Emergency crews have rescued a firefighter who became trapped in a tree in Left Hand Canyon, Colo. as heavy rains continued to hammer northern Colorado on Thursday, causing flash flooding that has left three people dead, according to National Weather Service Boulder.
A crew of firefighters was working its way up Left Hand Canyon and assessing the situation when a "wall of water" came down the canyon, according to Andrew Barth from the Boulder Office of Emergency Management.
"The firefighter in the truck was able to scamper up a tree into a hill," Barth told USA Today. "He's up the tree ... because we still have water coming through. We figured there was a debris dam blocking somewhere up the road and it broke through as [the firefighters] were coming through."
(MORE: Flood Emergency in Colorado)
The Boulder Office of Emergency Management deployed a crew to rescue the trapped firefighter, according to Barth.
"It's scary but he's okay," said Barth.
Boulder Office of Emergency Management spokeswoman Gabrielle Boerkircher told the Associated Press that one person was killed when a structure collapsed in Jamestown, but that she didn't have any other details because the high waters have prevented rescuers from reaching the scene. A second death was confirmed when a body was recovered by the Colorado Springs Fire Department Thursday morning.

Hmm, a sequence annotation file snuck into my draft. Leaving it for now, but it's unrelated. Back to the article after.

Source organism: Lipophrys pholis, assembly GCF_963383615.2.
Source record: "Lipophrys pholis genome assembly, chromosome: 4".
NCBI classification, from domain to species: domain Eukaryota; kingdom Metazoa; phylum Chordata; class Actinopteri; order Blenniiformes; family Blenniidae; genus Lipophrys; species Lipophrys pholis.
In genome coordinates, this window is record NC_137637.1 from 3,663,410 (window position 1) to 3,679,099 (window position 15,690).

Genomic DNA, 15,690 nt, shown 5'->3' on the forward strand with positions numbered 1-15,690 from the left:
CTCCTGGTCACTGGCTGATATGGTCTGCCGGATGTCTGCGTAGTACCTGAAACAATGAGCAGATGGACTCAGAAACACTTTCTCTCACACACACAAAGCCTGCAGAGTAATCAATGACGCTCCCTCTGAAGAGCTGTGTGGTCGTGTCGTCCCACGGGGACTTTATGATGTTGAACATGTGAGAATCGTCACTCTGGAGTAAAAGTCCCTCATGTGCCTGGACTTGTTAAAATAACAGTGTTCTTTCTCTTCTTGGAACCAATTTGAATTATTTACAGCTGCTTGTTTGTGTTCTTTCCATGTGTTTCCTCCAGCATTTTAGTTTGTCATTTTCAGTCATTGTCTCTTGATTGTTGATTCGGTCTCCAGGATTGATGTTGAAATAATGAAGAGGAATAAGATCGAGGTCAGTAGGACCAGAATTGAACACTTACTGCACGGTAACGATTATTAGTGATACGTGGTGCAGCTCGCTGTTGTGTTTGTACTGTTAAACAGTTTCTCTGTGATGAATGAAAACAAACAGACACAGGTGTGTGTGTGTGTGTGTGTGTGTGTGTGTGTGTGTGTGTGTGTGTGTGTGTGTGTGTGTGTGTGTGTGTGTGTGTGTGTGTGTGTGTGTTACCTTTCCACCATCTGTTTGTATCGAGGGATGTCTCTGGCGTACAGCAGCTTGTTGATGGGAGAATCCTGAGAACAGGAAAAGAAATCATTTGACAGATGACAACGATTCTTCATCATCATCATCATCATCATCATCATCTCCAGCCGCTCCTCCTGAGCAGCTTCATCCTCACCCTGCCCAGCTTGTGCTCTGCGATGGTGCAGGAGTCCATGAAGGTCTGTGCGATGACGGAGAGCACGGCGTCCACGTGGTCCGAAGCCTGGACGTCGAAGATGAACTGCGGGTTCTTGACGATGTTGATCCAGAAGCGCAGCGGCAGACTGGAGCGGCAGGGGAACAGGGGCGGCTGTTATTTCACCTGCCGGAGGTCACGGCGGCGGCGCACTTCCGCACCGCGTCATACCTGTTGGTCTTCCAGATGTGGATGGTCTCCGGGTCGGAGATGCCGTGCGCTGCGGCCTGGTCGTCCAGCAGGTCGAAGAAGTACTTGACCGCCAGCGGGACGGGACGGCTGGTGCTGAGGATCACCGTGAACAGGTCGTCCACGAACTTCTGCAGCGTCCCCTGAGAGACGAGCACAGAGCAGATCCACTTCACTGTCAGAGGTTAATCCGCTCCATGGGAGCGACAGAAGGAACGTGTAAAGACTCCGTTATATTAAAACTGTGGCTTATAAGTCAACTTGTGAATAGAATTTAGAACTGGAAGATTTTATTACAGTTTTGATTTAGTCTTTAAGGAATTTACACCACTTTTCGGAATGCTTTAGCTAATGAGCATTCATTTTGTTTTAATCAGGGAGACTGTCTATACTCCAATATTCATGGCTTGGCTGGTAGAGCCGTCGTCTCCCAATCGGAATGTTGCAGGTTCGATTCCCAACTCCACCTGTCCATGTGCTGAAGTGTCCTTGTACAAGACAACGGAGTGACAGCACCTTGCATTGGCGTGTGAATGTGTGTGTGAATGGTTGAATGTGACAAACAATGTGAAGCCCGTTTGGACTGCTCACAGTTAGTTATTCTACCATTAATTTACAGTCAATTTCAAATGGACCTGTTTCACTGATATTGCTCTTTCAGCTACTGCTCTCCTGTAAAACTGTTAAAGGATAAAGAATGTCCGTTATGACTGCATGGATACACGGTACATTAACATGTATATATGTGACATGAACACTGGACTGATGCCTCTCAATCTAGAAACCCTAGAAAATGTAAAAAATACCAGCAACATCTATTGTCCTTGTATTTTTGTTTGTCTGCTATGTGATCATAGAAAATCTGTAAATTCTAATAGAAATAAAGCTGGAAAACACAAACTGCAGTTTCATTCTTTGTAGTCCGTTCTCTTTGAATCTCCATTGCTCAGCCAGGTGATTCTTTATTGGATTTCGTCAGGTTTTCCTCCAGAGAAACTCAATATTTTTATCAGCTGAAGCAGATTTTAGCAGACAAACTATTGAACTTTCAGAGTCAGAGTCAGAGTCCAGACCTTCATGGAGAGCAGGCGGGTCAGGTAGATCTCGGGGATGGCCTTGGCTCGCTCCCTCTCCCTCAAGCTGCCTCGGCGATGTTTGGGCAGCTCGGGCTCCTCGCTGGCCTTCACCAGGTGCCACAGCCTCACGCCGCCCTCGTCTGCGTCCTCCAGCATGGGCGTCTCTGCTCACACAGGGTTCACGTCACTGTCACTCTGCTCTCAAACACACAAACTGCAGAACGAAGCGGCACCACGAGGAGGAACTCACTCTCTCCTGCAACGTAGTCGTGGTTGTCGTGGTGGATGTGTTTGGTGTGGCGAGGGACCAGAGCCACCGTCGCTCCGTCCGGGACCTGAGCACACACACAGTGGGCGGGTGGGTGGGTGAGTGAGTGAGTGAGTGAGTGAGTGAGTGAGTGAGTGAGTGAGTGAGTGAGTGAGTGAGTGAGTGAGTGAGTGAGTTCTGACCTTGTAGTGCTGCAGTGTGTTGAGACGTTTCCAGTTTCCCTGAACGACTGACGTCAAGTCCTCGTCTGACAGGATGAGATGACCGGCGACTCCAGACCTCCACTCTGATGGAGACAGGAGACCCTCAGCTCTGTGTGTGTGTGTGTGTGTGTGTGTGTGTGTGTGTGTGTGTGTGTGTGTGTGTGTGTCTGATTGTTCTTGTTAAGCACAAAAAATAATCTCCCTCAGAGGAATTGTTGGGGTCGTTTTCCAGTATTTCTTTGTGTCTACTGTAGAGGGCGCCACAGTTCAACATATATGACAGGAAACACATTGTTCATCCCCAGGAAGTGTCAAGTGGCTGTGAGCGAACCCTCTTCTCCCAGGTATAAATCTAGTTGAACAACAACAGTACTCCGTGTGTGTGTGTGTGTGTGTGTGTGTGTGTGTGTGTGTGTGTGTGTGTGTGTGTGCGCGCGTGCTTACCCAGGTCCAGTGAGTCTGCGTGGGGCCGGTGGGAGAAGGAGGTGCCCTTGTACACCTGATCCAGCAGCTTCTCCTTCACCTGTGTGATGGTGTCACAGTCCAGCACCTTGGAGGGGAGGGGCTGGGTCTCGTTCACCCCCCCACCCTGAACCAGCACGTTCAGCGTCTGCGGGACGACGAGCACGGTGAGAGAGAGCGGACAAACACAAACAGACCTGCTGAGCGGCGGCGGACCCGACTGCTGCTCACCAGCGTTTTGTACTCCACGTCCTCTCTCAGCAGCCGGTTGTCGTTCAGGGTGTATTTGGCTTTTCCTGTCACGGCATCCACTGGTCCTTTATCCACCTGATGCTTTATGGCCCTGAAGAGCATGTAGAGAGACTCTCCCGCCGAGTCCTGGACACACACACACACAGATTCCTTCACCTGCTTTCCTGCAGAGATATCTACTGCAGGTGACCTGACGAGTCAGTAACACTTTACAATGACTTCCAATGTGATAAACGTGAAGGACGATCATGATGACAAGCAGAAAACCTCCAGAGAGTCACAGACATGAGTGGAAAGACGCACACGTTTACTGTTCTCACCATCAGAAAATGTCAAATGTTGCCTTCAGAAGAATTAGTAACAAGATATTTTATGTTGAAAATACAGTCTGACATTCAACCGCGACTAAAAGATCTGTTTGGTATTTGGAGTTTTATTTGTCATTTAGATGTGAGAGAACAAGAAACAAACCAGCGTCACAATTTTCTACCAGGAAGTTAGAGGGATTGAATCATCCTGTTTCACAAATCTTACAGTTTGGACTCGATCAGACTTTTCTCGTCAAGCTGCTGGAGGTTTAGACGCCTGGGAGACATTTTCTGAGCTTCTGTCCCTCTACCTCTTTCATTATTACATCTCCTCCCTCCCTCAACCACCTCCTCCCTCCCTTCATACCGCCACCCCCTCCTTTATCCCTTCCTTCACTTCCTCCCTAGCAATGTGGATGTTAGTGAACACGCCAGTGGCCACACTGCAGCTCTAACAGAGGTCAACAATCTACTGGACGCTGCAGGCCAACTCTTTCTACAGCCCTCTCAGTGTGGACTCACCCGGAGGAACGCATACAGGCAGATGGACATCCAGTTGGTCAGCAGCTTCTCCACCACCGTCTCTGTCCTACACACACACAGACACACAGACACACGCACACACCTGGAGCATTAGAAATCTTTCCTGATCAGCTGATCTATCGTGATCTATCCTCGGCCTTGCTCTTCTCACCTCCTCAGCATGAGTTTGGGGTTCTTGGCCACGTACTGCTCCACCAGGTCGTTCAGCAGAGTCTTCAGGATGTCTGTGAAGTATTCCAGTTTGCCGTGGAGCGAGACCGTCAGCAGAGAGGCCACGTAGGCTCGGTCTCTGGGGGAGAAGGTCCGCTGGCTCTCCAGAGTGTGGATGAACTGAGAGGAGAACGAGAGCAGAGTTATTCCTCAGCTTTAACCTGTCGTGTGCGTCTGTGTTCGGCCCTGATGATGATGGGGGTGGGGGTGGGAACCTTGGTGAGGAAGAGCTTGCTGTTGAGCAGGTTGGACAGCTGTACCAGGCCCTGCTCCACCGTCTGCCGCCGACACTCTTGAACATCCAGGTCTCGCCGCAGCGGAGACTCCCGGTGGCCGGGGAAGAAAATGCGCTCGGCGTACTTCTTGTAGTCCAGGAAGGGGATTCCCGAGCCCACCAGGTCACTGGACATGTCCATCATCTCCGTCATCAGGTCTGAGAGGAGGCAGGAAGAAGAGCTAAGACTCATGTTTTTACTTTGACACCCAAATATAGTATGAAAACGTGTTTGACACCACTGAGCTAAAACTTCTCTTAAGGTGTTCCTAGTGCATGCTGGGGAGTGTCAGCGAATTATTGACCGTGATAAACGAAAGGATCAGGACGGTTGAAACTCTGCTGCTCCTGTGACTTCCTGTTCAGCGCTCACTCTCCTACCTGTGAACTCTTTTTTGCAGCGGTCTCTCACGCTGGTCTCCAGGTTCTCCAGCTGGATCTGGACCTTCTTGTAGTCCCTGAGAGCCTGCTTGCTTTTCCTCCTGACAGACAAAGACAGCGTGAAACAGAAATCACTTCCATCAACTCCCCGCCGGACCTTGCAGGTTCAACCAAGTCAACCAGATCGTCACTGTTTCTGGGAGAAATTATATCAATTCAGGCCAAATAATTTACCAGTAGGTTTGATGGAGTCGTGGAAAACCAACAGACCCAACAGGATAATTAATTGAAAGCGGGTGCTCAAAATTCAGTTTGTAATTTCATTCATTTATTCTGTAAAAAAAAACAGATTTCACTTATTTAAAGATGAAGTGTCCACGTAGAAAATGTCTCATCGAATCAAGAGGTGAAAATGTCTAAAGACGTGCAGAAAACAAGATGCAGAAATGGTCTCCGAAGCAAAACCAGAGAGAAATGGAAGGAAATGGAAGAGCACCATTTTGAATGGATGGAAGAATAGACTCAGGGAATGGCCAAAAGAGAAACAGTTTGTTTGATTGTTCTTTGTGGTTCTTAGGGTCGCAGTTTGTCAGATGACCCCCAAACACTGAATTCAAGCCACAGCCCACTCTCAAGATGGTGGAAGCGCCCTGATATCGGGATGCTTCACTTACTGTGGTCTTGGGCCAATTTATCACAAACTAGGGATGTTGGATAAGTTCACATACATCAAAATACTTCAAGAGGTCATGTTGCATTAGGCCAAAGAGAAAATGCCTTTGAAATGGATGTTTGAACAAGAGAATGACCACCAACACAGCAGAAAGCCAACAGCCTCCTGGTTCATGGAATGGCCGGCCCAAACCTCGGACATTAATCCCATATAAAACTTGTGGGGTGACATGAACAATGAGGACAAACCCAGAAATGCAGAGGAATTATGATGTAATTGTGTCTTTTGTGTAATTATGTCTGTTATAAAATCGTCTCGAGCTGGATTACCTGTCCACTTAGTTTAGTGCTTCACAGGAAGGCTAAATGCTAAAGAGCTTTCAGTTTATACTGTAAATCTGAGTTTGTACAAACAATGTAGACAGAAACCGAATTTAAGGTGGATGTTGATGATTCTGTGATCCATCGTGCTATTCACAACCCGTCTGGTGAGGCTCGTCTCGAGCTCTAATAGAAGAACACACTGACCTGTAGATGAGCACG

The threat from the system is far from over, according to meteorologists.
"A slow-moving area of low pressure over the Rockies combined with a moist, southerly flow at all levels of the atmosphere will keep the threat of locally heavy rain and flooding in place into the weekend," said Weather.com meteorologist Chris Dolce.
Emergency Management Director Mike Chard said people should avoid creeks and waterways, and not attempt to cross flooded intersections in their cars, according to The Associated Press.
Local residents look over a road washed out by a torrent of water following overnight flash flooding near Left Hand Canyon, south of Lyons, Colo., Sept 12, 2013. (AP Photo/Brennan Linsley)
For more coverage of the Colorado flooding, visit 9News.com.